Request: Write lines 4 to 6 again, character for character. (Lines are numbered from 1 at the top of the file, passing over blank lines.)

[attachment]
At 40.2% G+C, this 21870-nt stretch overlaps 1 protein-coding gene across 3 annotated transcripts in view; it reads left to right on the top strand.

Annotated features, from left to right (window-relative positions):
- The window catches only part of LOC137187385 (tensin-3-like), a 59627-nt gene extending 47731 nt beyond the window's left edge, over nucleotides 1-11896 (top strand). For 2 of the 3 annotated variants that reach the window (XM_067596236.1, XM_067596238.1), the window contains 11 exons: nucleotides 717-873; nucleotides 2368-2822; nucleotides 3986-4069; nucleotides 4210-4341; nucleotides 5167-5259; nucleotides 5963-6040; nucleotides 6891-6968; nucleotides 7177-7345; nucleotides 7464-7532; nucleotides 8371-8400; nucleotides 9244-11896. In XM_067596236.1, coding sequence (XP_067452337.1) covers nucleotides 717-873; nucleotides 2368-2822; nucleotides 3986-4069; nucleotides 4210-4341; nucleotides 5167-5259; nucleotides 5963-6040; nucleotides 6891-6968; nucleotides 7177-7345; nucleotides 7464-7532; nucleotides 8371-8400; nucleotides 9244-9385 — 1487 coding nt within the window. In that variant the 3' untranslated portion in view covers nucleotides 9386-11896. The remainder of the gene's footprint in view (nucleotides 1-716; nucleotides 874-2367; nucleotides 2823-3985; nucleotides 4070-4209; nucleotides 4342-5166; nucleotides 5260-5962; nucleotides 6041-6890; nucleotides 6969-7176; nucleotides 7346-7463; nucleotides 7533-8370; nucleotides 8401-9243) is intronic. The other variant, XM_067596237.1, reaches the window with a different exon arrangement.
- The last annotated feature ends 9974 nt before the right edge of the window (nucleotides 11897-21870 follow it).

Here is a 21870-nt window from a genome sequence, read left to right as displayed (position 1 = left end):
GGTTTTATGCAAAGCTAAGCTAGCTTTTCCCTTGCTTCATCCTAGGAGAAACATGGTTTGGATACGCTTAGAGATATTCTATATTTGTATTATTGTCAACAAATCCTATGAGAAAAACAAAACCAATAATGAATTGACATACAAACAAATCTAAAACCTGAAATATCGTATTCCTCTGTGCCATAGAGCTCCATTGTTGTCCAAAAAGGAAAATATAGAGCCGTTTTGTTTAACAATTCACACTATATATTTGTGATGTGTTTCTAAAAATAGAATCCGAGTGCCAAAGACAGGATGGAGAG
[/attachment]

- The last annotated feature ends 9974 nt before the right edge of the window (nucleotides 11897-21870 follow it).

Here is a 21870-nt window from a genome sequence, read left to right as displayed (position 1 = left end):
GGTTTTATGCAAAGCTAAGCTAGCTTTTCCCTTGCTTCATCCTAGGAGAAACATGGTTTGGATACGCTTAGAGATATTCTATATTTGTATTATTGTCAACAAATCCTATGAGAAAAACAAAACCAATAATGAATTGACATACAAACAAATCTAAAACCTGAAATATCGTATTCCTCTGTGCCATAGAGCTCCATTGTTGTCCAAAAAGGAAAATATAGAGCCGTTTTGTTTAACAATTCACACTATATATTTGTGATGTGTTTCTAAAAATAGAATCCGAGTGCCAAAGACAGGATGGAGAG